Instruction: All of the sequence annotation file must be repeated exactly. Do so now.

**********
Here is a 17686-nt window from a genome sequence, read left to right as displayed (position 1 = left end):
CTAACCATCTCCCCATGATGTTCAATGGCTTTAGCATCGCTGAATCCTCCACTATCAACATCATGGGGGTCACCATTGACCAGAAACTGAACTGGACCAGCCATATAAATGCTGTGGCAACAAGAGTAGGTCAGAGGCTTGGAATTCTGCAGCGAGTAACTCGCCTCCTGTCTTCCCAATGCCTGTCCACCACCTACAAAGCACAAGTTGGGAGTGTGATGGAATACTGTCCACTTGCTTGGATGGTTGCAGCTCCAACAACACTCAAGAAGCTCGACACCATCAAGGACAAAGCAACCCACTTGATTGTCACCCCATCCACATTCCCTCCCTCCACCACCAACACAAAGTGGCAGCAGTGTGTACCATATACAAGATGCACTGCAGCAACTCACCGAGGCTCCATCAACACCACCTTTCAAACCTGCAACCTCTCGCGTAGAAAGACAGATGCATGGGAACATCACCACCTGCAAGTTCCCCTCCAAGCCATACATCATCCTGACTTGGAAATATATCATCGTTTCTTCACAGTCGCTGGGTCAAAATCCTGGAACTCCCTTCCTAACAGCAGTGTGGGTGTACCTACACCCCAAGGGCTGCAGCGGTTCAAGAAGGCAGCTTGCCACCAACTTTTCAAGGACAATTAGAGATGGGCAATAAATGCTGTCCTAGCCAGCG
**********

Here is a 17686-nt window from a genome sequence, read left to right as displayed (position 1 = left end):
CTAACCATCTCCCCATGATGTTCAATGGCTTTAGCATCGCTGAATCCTCCACTATCAACATCATGGGGGTCACCATTGACCAGAAACTGAACTGGACCAGCCATATAAATGCTGTGGCAACAAGAGTAGGTCAGAGGCTTGGAATTCTGCAGCGAGTAACTCGCCTCCTGTCTTCCCAATGCCTGTCCACCACCTACAAAGCACAAGTTGGGAGTGTGATGGAATACTGTCCACTTGCTTGGATGGTTGCAGCTCCAACAACACTCAAGAAGCTCGACACCATCAAGGACAAAGCAACCCACTTGATTGTCACCCCATCCACATTCCCTCCCTCCACCACCAACACAAAGTGGCAGCAGTGTGTACCATATACAAGATGCACTGCAGCAACTCACCGAGGCTCCATCAACACCACCTTTCAAACCTGCAACCTCTCGCGTAGAAAGACAGATGCATGGGAACATCACCACCTGCAAGTTCCCCTCCAAGCCATACATCATCCTGACTTGGAAATATATCATCGTTTCTTCACAGTCGCTGGGTCAAAATCCTGGAACTCCCTTCCTAACAGCAGTGTGGGTGTACCTACACCCCAAGGGCTGCAGCGGTTCAAGAAGGCAGCTTGCCACCAACTTTTCAAGGACAATTAGAGATGGGCAATAAATGCTGTCCTAGCCAGCG